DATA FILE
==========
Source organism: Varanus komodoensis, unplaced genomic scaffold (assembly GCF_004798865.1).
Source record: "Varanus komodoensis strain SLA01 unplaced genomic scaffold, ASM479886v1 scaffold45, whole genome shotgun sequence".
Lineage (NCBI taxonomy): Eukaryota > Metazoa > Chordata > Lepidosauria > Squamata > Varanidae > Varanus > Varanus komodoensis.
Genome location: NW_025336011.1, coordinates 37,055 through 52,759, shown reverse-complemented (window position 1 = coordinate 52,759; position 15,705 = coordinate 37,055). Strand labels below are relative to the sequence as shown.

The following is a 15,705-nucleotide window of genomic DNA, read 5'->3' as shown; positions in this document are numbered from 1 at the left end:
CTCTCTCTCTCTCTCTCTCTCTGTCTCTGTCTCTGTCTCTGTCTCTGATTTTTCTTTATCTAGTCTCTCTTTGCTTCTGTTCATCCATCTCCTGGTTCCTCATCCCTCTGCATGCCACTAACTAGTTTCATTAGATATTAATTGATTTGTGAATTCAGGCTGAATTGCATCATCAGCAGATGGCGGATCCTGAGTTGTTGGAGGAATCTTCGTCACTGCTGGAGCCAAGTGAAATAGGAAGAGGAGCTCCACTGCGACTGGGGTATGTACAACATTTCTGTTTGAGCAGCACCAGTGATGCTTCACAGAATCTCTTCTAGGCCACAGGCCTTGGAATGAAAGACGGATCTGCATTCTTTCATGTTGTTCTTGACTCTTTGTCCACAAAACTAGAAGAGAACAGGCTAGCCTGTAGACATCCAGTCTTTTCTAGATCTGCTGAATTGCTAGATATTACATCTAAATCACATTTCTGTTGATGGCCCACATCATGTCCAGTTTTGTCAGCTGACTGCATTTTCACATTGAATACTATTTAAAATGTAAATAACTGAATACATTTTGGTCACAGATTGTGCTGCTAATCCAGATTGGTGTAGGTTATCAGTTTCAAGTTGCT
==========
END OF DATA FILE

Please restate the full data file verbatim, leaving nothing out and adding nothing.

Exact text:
Source organism: Varanus komodoensis, unplaced genomic scaffold (assembly GCF_004798865.1).
Source record: "Varanus komodoensis strain SLA01 unplaced genomic scaffold, ASM479886v1 scaffold45, whole genome shotgun sequence".
Lineage (NCBI taxonomy): Eukaryota > Metazoa > Chordata > Lepidosauria > Squamata > Varanidae > Varanus > Varanus komodoensis.
Genome location: NW_025336011.1, coordinates 37,055 through 52,759, shown reverse-complemented (window position 1 = coordinate 52,759; position 15,705 = coordinate 37,055). Strand labels below are relative to the sequence as shown.

The following is a 15,705-nucleotide window of genomic DNA, read 5'->3' as shown; positions in this document are numbered from 1 at the left end:
CTCTCTCTCTCTCTCTCTCTCTGTCTCTGTCTCTGTCTCTGTCTCTGATTTTTCTTTATCTAGTCTCTCTTTGCTTCTGTTCATCCATCTCCTGGTTCCTCATCCCTCTGCATGCCACTAACTAGTTTCATTAGATATTAATTGATTTGTGAATTCAGGCTGAATTGCATCATCAGCAGATGGCGGATCCTGAGTTGTTGGAGGAATCTTCGTCACTGCTGGAGCCAAGTGAAATAGGAAGAGGAGCTCCACTGCGACTGGGGTATGTACAACATTTCTGTTTGAGCAGCACCAGTGATGCTTCACAGAATCTCTTCTAGGCCACAGGCCTTGGAATGAAAGACGGATCTGCATTCTTTCATGTTGTTCTTGACTCTTTGTCCACAAAACTAGAAGAGAACAGGCTAGCCTGTAGACATCCAGTCTTTTCTAGATCTGCTGAATTGCTAGATATTACATCTAAATCACATTTCTGTTGATGGCCCACATCATGTCCAGTTTTGTCAGCTGACTGCATTTTCACATTGAATACTATTTAAAATGTAAATAACTGAATACATTTTGGTCACAGATTGTGCTGCTAATCCAGATTGGTGTAGGTTATCAGTTTCAAGTTGCT